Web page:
Getting the most from a new discipline, however, requires, well, discipline. While Air Products CFO Huck praises McGrath’s methodology for requiring project sponsors to provide “more of the information needed to make informed judgments about investments in new projects than conventional tools do,” others note that some companies may not be ready to make such a leap. “I don’t think many organizations have the discipline to document their assumptions and then review them at periodic intervals,” says Gary Cokins, manager of performance management solutions at SAS.

But more companies may now be motivated to try. When the Trail Blazers were assessing streaming video, “We had no data to draw from, nothing to compare our expectations to,” Olson says. “Had we established checkpoints, we could have tested our assumptions and adjusted as needed, instead of simply setting a price that seemed reasonable.” Now that he has a year’s worth of data to draw on, Olson plans to use McGrath’s method going forward.

McGrath sums it up like this: “It pays to design a relatively expensive test” that can validate, redirect, or reveal the futility of a much more expensive investment.

Russ Banham is a contributing editor of CFO.

Three that Failed…

Big bets placed by big companies that proved to be big disappointments. Could “discovery-driven growth” have changed the outcome?

1. Revlon’s Vital Radiance line of cosmetics for older women. The problem, the company didn’t market the program appropriately, failing, for example, to take into account the fact that older women “don’t like to be reminded of [their age] at the cosmetics counter,” says Rita Gunther McGrath, professor of business strategy at Columbia University.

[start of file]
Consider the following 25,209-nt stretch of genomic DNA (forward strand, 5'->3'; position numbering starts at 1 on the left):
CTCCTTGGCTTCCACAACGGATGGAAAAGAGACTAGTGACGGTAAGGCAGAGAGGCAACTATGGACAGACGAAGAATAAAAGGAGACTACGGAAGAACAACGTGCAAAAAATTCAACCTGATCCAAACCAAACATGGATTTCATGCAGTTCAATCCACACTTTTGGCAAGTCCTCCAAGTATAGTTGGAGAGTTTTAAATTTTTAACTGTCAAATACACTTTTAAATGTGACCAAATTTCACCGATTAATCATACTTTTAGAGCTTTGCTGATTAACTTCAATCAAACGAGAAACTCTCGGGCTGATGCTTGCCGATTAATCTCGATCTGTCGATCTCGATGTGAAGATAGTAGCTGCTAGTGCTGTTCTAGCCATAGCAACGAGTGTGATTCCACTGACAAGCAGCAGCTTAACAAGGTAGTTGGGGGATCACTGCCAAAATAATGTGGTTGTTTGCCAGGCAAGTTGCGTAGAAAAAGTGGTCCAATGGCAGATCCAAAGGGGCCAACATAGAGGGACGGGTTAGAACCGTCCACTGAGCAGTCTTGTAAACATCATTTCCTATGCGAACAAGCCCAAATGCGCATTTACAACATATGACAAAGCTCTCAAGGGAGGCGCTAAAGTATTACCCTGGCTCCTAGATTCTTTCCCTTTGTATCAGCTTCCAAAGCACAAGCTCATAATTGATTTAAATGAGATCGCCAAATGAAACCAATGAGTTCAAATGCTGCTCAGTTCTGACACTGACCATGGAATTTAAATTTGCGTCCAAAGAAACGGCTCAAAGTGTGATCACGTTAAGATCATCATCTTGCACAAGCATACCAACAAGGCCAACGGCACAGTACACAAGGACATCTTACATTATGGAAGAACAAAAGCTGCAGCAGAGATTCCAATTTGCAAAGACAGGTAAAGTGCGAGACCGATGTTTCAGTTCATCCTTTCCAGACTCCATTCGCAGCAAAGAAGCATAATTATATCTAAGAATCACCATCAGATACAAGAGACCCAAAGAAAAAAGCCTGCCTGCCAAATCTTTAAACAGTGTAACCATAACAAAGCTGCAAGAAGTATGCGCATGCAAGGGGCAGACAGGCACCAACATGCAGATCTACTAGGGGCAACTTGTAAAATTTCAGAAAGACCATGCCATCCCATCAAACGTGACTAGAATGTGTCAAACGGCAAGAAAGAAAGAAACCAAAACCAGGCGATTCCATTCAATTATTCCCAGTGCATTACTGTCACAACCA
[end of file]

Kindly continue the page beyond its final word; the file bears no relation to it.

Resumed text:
2. Michelin’s PAX run-flat tire was “a great idea,” McGrath says, “except that the company didn’t see the implications of a requirement that the undercarriage of the car be redesigned, that customers would have to take their cars to a specially equipped service station to get the tires changed at a cost of more than $1,000 each, and that the tires made the cars heavier, thus requiring more gas.”

3. AOL’s $850 million acquisition of social-networking site Bebo. AOL “didn’t realize how difficult it is to make money via ad placements on social networks,” McGrath says. “It also failed to appreciate that Bebo’s traffic growth was flattening, and it didn’t give enough consideration to the possibility that Bebo’s most talented employees would make a hasty exit postacquisition.”

…And One that Worked

Sometimes a picture is worth 1,000 square feet of retail space.

Innosight partner Kevin Bolen says that one key aspect of discovery-driven growth is to “be open to surprises and then learn from them.” He cites a client in the apparel business that wanted to improve the product-selection process. The traditional approach would be to come up with an idea, develop samples, and then do a retail trial — an expensive proposition. Instead, “we did ‘shopalongs’ to understand customers’ frustration with the shopping process. We then brainstormed 10 potential solutions and tested them with photo mock-ups to gauge customers’ initial reactions.”

Two of the solutions were well received, so the project moved to the next checkpoint, which entailed using some empty office space for several days, where the company set up a mock retail environment to show prototypes to a variety of consumers. Alterations were made based on those responses, which gave the client the confidence to go to the next checkpoint — the traditional retail trial. So the usual starting point became the third step in a lower-cost, low-risk model that took only an extra two weeks and, had it failed, would hardly have spelled disaster. — R.B.